Dry eyes and dry mouth are the two most common symptoms of one of the most prevalent autoimmune diseases affecting mostly women. Sjögren’s syndrome is a serious autoimmune disease that preferentially attacks and damages the salivary, tear and mucous-secreting glands, resulting in dry eyes, dry mouth, or swollen salivary glands.

Recognized as one of the most prevalent autoimmune diseases, it was first identified by a Swedish physician, Henrik Sjögren, in 1933.

Sjögren’s is a chronic, systemic disease

Sjögren’s is a chronic, systemic disease that can cause arthritis, painful weak muscles, neuropathy and debilitating fatigue. It can result in inflammation of the lungs, kidneys, GI system, blood vessels, liver, brain or thyroid gland.

Sjögren’s syndrome is often under-diagnosed, misunderstood and under-treated

Symptoms may wax and wane and are often unpredictable. While some people experience mild discomfort, others suffer debilitating symptoms that greatly impair their quality of life. Early diagnosis and proper treatment can prevent serious complications and greatly improve the quality of life for those with Sjögren’s syndrome.

Who does Sjögren’s syndrome affect ?

  • 1 of 70 Canadians, up to an estimated 430,000.
  • 9 out of 10 patients are women
  • People between 35-65 years of age, but children can also suffer from Sjögren’s
  • Often the disease occurs alone (Primary Sjögren’s syndrome)
  • It can also occur as a complication in rheumatoid arthritis, lupus, scleroderma, primary biliary cirrhosis or other connective tissue diseases (Secondary Sjögren’s syndrome)

What are the most common Sjögren’s symptoms ?

  • Dry, gritty, sore or burning eyes
  • Eyes may be sensitive to sun, tear excessively
  • Dry or burning mouth, yeast infections
  • Difficulty speaking, chewing or swallowing
  • Frequently using liquids to help swallow dry foods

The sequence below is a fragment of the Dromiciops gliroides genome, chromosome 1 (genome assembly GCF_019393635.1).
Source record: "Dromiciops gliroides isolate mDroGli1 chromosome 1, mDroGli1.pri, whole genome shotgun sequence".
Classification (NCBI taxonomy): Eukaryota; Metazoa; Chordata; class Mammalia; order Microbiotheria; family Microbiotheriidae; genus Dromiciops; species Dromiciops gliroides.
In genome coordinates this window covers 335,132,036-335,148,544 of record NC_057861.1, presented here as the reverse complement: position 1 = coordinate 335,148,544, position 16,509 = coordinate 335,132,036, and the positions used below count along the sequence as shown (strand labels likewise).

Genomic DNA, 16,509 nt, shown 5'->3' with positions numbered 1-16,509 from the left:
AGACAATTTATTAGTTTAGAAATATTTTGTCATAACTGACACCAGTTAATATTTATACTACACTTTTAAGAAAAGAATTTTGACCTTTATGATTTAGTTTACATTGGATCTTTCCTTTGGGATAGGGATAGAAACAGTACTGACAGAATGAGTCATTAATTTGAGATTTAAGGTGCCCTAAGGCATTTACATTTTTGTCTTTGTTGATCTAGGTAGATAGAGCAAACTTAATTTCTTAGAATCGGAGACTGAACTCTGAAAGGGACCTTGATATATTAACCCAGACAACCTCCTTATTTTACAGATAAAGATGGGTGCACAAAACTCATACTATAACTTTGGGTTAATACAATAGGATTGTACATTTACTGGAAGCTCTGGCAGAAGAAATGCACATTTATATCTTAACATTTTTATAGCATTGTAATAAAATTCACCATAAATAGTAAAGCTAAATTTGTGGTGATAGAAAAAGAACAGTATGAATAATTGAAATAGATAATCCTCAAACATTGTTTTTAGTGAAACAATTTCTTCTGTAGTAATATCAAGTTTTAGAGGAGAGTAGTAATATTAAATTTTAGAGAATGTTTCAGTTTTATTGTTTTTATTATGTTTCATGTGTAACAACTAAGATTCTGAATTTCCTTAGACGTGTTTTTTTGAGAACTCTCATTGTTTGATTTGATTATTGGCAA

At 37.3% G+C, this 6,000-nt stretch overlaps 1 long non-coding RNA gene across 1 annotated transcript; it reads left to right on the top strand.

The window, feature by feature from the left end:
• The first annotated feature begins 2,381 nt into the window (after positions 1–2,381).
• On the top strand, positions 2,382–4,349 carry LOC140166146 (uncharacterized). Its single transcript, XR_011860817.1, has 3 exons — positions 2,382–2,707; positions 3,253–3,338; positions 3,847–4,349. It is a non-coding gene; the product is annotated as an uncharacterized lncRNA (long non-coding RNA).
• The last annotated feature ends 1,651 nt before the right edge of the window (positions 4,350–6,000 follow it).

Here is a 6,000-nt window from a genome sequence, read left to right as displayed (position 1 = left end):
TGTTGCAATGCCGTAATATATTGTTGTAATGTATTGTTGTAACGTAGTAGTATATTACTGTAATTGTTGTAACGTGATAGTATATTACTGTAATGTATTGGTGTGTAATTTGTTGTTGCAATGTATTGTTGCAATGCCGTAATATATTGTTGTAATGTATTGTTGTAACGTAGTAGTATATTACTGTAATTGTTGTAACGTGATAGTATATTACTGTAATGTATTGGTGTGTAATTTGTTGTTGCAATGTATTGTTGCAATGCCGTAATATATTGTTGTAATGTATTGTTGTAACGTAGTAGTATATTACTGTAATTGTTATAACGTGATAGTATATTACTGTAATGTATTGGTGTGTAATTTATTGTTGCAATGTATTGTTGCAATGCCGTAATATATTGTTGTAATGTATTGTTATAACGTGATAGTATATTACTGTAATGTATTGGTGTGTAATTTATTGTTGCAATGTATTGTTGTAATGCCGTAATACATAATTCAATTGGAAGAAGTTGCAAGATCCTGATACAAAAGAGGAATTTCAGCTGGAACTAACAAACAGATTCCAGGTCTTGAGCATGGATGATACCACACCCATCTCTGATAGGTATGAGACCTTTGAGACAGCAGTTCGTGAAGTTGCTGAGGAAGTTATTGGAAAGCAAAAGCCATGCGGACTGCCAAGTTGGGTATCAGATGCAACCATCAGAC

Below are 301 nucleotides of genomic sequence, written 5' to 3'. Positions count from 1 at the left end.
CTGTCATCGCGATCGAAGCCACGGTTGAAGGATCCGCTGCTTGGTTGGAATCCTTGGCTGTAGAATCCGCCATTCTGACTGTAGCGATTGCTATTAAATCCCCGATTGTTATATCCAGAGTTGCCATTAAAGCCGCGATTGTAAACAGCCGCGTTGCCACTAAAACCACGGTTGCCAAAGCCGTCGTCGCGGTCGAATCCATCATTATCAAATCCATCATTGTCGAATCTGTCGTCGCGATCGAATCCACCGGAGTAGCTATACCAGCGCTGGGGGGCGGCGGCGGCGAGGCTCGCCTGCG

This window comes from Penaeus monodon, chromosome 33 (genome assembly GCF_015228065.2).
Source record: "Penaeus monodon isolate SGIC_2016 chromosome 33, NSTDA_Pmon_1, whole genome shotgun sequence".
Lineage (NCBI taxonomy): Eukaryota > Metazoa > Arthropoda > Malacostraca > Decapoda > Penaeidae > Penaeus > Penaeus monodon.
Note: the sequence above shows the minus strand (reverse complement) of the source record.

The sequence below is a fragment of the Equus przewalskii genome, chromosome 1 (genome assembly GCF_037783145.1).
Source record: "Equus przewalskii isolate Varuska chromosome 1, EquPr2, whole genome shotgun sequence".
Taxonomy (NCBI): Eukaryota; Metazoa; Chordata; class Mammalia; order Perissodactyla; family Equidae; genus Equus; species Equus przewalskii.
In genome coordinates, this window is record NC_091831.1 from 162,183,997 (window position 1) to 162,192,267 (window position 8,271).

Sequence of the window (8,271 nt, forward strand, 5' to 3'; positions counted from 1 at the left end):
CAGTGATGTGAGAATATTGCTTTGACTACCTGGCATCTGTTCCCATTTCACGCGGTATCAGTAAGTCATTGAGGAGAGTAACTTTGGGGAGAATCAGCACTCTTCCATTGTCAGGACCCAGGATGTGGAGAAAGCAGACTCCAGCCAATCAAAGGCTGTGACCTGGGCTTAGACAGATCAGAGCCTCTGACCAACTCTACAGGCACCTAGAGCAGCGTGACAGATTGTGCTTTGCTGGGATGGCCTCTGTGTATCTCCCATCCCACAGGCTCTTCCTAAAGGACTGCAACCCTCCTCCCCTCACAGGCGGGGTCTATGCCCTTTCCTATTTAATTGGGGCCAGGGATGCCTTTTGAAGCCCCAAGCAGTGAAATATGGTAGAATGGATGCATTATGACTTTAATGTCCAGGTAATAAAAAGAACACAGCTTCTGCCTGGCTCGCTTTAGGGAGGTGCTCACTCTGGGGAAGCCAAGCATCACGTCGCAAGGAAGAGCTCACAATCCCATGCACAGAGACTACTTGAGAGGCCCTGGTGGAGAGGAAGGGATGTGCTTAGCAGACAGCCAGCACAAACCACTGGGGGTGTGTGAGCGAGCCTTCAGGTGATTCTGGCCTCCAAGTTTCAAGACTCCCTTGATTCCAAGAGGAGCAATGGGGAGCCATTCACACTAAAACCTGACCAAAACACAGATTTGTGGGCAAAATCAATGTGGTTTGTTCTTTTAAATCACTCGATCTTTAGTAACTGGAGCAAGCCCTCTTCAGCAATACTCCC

• Increased dental decay
  • Fatigue
  • Swollen salivary glands
  • Difficulty wearing dental apparatus
  • Altered sense of taste or smell
  • Sore weak muscles
  • Dry cough
  • Sore or cracked tongue
  • Dry skin and rashes
  • Digestive problems
  • Joint pain
  • Dry nose
  • Mouth sores
  • Vaginal dryness
  • Headaches

What should I do if I suspect Sjögren’s syndrome ?

Talk to your health care provider if you have had dry eyes and / or dry mouth for more than three months and other commonly associated Sjögren’s-types symptoms. Fatigue and joint pain are common complaints of Sjögren’s because this is a systemic inflammatory disease.

Is Sjögren’s easily diagnosed ?

NO: It can often be difficult to diagnose due to the complexities of the disease and diversity of symptoms. All symptoms may not be present at the same time. On average, it can take 5-9 years to be diagnosed. Depending on their symptoms, an undiagnosed person may seek treatment from different specialists who will treat each symptom individually.

Sjögren’s can mimic other diseases such as rheumatoid arthritis, lupus, multiple sclerosis or fibromyalgia, further complicating diagnosis. One of the difficulties with diagnosing Sjögren’s syndrome is that patients frequently have no obvious clinical findings and, unless the physician is particularly astute, they will not be diagnosed appropriately. The invisibility of the disease may add to the delay in diagnosis or not to be taken seriously by professionals. The general lack of awareness about this complicated syndrome may also be a factor in the delay of diagnosis.

Ways Sjögren’s syndrome can affect your body

  • Dry eye causes considerable discomfort and can lead to corneal ulcerations if left untreated. Eyes are more sensitive to irritants and susceptible to infection.
  • Dry mouth can affect diet and nutrition, speech, taste, tolerance to dental prostheses, and dental decay leading to poor oral health.
  • Skin disorders such as cutaneous vasculitis, Raynaud’s phenomenon, and digital ulceration can occur.
  • Some people with Sjögren’s have liver abnormalities, including primary biliary cirrhosis and chronic active hepatitis.